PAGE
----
With one convention done and another coming up this week, we have reached the point where candidates, their positions and their campaigns begin to be scrutinized more closely.
Which brings us to this question: Where is Frank Pallotta’s mask when he is interacting with voters?
Let’s make this point clear: We have pushed for universal masking from the Democratic governor of the Garden State. So this is a question of public health policy more than politics.
Pallotta, running to replace Rep. Josh Gottheimer, wants to represent an area where the coronavirus has killed over 3,200 and infected 42,000 residents in the four counties that make up the 5th Congressional District since March.
In our story looking at how the candidates in the 5th and 11th congressional districts are connecting with voters, Pallotta’s Facebook page jumped out with numerous photos, even in the last week, where the state’s orders to wear a mask in public when social distancing was not possible was blatantly being disregarded.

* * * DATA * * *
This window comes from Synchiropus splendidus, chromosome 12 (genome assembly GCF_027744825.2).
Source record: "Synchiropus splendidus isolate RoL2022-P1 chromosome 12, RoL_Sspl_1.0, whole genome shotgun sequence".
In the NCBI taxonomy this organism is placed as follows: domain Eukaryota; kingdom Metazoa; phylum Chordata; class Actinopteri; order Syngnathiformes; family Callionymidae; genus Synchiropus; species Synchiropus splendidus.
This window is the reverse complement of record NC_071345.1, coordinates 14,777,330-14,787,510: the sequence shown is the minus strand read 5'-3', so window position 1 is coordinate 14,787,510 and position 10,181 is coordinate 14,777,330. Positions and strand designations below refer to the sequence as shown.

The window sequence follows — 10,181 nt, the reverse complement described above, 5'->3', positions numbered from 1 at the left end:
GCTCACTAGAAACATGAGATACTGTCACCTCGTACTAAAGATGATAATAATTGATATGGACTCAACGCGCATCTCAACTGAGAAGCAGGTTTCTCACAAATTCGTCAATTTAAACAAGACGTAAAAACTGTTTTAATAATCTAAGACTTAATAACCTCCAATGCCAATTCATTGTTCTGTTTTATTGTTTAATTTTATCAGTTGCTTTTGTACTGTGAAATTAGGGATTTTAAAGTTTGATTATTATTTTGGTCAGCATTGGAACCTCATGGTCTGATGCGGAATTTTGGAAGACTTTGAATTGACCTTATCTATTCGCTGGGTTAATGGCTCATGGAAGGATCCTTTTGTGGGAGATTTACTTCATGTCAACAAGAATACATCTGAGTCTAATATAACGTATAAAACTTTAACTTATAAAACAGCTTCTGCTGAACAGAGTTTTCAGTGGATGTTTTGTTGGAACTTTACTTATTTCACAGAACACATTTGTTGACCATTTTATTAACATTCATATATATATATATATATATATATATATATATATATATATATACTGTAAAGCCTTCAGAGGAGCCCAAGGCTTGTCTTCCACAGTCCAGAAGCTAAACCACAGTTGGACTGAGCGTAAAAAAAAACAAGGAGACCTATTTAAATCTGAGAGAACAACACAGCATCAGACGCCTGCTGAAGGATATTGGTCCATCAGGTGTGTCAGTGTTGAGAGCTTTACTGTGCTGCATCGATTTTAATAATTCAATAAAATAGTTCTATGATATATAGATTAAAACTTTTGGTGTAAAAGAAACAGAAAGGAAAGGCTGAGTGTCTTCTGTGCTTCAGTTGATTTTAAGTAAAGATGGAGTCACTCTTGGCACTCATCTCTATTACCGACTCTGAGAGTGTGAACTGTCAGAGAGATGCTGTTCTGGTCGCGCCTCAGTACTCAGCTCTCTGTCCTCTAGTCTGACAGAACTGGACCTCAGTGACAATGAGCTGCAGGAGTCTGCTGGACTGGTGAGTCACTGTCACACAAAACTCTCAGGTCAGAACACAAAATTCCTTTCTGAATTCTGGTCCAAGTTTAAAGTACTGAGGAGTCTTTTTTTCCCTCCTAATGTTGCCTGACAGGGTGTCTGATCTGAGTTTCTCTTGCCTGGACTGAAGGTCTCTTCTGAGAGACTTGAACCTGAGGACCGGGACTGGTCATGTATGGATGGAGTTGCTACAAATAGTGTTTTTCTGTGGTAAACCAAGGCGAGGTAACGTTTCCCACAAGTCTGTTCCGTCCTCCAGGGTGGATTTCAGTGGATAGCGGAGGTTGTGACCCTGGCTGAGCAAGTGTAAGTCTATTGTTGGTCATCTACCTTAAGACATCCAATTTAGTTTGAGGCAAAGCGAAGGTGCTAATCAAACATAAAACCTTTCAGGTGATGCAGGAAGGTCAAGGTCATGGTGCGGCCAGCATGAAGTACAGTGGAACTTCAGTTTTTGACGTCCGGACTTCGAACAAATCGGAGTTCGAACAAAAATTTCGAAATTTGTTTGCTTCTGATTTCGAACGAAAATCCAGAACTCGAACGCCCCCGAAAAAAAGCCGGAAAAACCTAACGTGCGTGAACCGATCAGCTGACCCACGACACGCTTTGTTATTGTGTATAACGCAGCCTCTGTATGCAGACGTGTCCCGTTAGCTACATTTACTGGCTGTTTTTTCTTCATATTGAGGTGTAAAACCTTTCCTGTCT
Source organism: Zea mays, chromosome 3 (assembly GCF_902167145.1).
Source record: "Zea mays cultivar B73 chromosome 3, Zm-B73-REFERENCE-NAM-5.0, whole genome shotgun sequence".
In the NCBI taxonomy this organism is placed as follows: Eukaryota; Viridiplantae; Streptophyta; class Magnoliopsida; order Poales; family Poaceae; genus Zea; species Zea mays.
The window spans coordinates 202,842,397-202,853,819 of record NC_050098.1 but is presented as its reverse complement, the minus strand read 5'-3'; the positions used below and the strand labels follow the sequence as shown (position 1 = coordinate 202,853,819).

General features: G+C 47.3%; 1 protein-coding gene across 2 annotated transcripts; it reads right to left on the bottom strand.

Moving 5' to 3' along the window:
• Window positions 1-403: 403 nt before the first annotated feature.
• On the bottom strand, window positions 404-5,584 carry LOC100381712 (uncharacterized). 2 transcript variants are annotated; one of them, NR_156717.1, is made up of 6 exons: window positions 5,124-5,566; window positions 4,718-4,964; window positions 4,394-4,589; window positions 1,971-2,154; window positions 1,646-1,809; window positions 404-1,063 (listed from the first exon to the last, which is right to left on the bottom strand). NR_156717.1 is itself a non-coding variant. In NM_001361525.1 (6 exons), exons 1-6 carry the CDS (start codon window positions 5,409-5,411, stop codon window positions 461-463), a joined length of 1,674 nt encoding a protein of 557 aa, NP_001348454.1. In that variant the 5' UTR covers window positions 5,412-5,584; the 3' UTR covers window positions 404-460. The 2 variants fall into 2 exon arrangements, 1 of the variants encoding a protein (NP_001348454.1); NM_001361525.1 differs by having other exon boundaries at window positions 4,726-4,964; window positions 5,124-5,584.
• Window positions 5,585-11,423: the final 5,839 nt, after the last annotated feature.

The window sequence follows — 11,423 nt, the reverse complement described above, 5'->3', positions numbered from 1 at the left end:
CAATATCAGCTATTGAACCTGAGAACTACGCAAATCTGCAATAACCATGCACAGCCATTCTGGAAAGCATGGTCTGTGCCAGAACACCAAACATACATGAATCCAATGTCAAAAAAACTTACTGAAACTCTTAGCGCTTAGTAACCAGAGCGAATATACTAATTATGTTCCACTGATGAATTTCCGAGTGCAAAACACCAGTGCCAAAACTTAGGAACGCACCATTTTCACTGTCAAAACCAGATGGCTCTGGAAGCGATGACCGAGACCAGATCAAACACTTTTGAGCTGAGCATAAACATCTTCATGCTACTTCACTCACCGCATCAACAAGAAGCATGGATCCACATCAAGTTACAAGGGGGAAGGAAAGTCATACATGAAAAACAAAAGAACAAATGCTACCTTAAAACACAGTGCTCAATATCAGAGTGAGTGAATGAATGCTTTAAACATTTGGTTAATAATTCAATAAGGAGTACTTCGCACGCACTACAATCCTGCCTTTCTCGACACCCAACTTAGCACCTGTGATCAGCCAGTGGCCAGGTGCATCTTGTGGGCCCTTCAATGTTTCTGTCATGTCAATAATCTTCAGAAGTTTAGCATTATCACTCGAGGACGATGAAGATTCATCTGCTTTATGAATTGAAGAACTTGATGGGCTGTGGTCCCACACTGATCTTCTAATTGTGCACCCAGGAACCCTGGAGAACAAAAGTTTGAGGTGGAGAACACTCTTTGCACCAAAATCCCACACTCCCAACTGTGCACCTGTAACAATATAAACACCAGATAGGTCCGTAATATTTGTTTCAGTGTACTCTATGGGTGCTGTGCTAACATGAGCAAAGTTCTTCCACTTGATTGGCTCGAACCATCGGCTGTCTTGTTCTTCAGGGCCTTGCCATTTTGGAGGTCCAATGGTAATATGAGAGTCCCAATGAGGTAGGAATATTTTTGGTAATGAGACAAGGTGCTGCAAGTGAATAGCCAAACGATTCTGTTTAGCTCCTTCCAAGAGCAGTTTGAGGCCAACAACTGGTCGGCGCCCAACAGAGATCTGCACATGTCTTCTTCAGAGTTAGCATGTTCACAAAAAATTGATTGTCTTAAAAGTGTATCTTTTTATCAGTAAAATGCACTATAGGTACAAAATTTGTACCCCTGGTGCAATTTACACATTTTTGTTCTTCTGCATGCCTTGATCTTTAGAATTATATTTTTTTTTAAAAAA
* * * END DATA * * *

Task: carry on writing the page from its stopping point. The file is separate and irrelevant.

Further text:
The campaign said it is ensuring events are in compliance with the rules outlined by the state that encourages face coverings and social distancing. But pictures tell a different story.
Pallotta, on this issue, appears to be going down a similar path as President Donald Trump. We are concerned because how many outbreaks were there after the President’s rally in Tulsa? His July 4th campaign stop at Mt. Rushmore?
To look at pictures from those at a Trump rally and a Pallotta gathering, a voter would be hard pressed to find a difference.
We fully support candidates getting out to hear what voters want—we think the door-to-door campaign strategy of Rosemary Becchi leaving literature with a QR code allowing voters to scan a code to get involved in with her campaign is really smart.
Informed voters not only make a decision on issues but the character of the person and decisions he makes. A campaign, in the end, comes down to a trust factor that you will believe that the person representing you will make decisions to make our country smarter and safer.
Leadership on the issue of how the coronavirus was and continues to be handled is the defining issue for the Nov. 3 election.
It is irresponsible for a candidate at this time to be on the campaign trail without a mask. For Frank Pallotta—and the President of the United States as well—they must lead by example when it comes to wearing a face mask while campaigning this fall.